How may I live without my name? I have given you my soul; leave me my name!”(1272). These words by John Proctor exemplify his character by making, in my opinion, not a very wise decision. In the play The Crucible, John Proctor’s unwillingness can be seen as selfish because others hung before he confessed his affair with Abigail but he redeemed himself by undoing his confession and refusing to sell the court other names, which Arthur Miller used to convey a message about a crucible being put through a fire/trial and coming out in its purest form, through the character of John
Suggesting that only a few people are able to achieve what they are too, while others just fail or are terrorized for no reason, just like how Orr and others were being, for expressing themselves, wanting equality. However, Orr did not join the Civil Right Movement because he truly felt passionate about ending racial discrimination, but rather escape the pain of killing his brother accidentally at the age of
Elie Wiesel, a Holocaust survivor, Recounts his first-hand experiences of Nazi atrocities in his memoir Night as he struggles to maintain faith. Inhumanity and cruelty are two key parts in the novel Night by Elie Wiesel. These cruel things done to the Jews during the Holocaust were very horrid and inhumane. This cruelty is important to the theme in this book because this is what the Holocaust is about. This book focuses on the Jews of Sighet because that is where the author Elie is from, the book entails the horrendous story of one jew and his father out of six million Jews.
They were organised by german nazis and the leader of the Nazi party Hitler. There was some survivors of this event and one was named Elie Weisel. He wrote a book about his experience called ‘Night’. Elie was face to face with death because of the evil hands of Hitler and the Nazis. He uses “night” to try to get readers to validate the dead, remember
John Proctor did not sign the testimony because he wanted to protect his name. In my opinion he was excessively prideful and foolish. If it would have been me, I would have signed the testimony so that I could 've lived. He should have admitted that he was consorting with the devil instead of hanging, he would still be able to be with his family if he would have been smarter about his decisions. John Proctor was being selfish as well when he chose to die instead of sign the testimony.
When Simon Wiesenthal walked away from the dying SS officer who asked him, a Jew, for forgiveness, Wiesenthal questioned whether it was the right thing to do. He asked others this question, and some said that it was justified and that they might even take it to the next level and scold Karl, the SS officer, while others said that Wiesenthal should have forgiven him because it was part of their religion to forgive. Edward H. Flannery said that Wiesenthal should’ve forgiven Karl because he wasn’t asking Wiesenthal to forgive him on behalf of all Jews, but just personally. I disagree with Flannery because I believe that someone can still be angry with another person and their actions even if they were not a victim of that other person’s actions, and that there are some actions that are so horrible, like the war crimes committed by Nazis, that cannot be forgiven.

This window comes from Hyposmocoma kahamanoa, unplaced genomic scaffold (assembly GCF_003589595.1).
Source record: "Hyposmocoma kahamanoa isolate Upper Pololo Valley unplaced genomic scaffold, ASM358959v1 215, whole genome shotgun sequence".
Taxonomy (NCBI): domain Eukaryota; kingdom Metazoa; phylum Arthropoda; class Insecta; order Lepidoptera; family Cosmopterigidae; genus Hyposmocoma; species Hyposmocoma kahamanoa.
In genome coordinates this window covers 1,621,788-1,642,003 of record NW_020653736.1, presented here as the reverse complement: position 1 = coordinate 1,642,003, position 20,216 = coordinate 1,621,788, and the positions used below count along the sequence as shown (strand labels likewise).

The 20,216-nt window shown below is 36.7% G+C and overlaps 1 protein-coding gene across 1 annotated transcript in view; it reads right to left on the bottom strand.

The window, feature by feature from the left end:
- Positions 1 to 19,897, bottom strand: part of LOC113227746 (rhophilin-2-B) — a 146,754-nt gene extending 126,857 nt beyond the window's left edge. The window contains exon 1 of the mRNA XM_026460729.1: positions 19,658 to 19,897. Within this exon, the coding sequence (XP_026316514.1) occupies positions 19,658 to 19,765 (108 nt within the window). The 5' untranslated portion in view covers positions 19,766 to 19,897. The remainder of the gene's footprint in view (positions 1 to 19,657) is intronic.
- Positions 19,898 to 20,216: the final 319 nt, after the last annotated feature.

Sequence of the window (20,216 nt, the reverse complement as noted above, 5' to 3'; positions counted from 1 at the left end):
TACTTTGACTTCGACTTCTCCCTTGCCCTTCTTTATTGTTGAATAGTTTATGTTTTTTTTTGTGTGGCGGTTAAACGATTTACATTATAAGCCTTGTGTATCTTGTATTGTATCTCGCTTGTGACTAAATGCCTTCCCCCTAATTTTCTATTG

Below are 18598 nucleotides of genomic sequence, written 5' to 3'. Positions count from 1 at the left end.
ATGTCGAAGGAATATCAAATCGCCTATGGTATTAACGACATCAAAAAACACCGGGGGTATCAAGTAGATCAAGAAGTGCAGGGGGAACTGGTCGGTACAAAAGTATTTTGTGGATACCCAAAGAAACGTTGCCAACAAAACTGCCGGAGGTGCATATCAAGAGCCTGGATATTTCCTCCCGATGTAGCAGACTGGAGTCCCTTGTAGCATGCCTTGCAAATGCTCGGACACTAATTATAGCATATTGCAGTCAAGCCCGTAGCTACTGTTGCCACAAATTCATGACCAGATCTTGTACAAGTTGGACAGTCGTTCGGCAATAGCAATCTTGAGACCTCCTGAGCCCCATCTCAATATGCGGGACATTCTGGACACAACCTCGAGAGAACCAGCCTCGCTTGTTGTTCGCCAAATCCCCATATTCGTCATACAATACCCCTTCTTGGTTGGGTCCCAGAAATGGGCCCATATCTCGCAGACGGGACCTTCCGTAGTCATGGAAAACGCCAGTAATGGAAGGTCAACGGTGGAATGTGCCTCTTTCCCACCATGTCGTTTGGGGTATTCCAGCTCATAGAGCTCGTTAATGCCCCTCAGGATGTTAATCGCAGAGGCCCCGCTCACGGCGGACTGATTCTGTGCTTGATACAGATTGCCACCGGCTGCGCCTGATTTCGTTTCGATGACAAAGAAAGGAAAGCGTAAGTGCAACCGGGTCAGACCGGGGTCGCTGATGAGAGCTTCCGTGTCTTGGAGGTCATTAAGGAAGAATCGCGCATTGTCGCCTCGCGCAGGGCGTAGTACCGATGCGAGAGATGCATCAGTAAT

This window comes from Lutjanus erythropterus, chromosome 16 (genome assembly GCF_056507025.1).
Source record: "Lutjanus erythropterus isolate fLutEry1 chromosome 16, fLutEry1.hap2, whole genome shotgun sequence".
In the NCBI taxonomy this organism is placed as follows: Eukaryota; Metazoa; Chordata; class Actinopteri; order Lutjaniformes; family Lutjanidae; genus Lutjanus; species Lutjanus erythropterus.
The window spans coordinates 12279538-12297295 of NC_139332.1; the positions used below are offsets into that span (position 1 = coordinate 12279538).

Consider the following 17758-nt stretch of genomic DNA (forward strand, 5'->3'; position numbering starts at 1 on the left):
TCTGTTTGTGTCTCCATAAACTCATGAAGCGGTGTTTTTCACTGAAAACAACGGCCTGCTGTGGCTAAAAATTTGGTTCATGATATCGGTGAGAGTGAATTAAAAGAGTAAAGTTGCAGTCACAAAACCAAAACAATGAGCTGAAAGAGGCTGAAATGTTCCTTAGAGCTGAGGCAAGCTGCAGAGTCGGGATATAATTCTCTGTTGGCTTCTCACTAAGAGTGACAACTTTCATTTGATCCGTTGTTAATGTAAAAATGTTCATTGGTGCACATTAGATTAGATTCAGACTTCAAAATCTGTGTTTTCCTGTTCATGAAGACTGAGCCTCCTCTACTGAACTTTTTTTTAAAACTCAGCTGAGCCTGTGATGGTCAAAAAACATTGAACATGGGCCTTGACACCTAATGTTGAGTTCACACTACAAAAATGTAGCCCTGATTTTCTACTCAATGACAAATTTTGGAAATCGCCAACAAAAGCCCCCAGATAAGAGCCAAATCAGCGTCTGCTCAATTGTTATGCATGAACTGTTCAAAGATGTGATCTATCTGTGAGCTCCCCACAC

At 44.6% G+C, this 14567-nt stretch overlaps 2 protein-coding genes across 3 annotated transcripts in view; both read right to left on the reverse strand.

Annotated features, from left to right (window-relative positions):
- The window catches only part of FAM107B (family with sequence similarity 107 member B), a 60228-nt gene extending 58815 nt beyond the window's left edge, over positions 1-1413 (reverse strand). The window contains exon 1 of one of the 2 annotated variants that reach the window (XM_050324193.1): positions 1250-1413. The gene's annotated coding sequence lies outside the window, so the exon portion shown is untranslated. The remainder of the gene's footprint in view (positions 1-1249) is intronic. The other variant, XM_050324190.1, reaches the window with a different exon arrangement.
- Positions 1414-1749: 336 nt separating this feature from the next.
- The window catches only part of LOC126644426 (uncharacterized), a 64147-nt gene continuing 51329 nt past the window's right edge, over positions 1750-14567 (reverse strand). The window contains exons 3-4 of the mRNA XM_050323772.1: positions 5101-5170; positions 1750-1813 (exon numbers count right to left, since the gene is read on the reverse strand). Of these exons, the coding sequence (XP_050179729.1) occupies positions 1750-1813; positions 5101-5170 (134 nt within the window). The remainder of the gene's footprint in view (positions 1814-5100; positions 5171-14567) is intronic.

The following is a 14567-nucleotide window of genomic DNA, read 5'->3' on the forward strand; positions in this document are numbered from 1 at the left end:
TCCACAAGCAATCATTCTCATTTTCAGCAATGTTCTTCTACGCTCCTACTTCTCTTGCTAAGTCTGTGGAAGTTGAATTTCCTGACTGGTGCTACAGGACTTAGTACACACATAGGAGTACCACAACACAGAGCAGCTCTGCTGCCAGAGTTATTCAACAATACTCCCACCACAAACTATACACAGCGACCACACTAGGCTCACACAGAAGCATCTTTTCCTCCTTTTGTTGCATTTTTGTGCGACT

The victim then said, “No voice there cried ‘stay’ for me in the empty square” (poem). The hangman said he only had the chance to keep murdering people because nobody stood up and said something about it. It is ironic that the victim said nobody cried for me because when other people were getting hanged he didn’t say anything either. This leads to the bystander effect because the people of the town did not want to say anything since maybe someone else could have said
“The eyes of our brothers are dull, and never do they look one another in the eyes. The shoulders of our brothers are hunched, and their bodies were shrinking and wished to shrink out of sight” (Rand 46). This quote gives the idea that they feel some sort of fear or uneasiness but can’t seem to express their feelings because it’s against the law. That feeling is felt throughout the entire book except the ending when Equality finds the meaning of life which is one’s self. Me and my partnered both assumed that when Equality escaped, they didn’t decide to go after him as punishment, because they probably thought he wouldn’t last and would die.
An example could be how the world ignored the Jewish people as they cried for help. In my opinion i believe that yes we were the bystanders in this situation. They asked us to try and help them seek refutation, but we turned our heads in the opposite direction, wanting someone else to help them out. I can learn not to turn my back when someone needs me, and try to figure out how to help, rather than hope someone else take care of it. Before when i would see someone on the street asking for money I wouldn 't give them any, only because I felt they got themselves in that situation they deserve to be where they are.
One way that people respond to systems of oppression is by being a bystander. A bystander is a person who witnesses an oppressor harassing a victim but does nothing about it because it does not affect that person or so they think that it does not affect them. One of the poems that talk about bystanders is ' First They Came For ' by Martin Niemoller. The poem takes place in Germany, during WW 2. The poem talks about how the author did not stand up to the Germans and let them send Jews, trade unionists, and socialists to concentration camps Because he was not one of them, but in the end the Nazis send him to the concentration camp leaving him to regret being a bystander.